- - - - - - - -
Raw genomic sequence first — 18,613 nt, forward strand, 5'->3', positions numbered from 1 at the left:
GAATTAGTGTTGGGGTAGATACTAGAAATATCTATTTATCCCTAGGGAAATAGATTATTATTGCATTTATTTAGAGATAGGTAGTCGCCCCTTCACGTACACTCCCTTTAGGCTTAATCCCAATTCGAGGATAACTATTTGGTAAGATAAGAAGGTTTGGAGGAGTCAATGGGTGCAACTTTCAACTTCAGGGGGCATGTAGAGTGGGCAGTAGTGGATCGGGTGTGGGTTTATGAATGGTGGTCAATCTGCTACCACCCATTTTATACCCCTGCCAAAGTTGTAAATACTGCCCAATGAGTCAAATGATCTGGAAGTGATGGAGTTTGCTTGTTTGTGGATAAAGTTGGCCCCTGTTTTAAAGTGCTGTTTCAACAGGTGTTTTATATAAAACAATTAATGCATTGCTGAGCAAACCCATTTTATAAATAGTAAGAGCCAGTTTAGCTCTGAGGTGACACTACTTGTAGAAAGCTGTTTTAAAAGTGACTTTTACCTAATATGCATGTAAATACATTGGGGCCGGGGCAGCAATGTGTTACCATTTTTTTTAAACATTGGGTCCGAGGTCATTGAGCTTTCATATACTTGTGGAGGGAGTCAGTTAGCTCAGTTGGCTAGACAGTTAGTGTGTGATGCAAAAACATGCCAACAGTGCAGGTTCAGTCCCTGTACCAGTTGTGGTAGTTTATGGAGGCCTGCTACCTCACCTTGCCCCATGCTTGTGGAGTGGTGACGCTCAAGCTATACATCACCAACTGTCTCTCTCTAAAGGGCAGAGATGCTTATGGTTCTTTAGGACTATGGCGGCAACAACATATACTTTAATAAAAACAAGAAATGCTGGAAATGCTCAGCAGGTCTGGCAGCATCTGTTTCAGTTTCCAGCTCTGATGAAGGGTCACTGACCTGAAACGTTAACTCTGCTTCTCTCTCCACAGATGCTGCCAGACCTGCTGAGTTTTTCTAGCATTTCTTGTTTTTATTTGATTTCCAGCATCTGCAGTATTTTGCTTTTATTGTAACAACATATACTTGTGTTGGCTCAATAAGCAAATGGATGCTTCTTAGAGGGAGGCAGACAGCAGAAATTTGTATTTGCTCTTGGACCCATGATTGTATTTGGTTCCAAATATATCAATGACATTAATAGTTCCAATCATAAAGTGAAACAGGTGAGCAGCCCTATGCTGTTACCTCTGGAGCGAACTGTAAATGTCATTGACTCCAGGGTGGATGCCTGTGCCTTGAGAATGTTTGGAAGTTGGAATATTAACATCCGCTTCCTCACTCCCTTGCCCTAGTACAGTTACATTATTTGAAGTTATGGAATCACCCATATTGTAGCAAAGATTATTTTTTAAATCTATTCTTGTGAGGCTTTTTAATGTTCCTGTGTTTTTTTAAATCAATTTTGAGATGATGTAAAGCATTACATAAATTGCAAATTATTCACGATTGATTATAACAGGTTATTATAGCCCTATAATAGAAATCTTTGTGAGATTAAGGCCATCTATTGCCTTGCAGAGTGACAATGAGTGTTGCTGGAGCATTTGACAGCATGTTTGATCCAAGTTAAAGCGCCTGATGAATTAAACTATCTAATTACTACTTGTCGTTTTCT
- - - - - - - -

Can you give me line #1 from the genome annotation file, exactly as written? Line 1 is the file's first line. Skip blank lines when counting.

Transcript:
Raw genomic sequence first — 18,613 nt, forward strand, 5'->3', positions numbered from 1 at the left: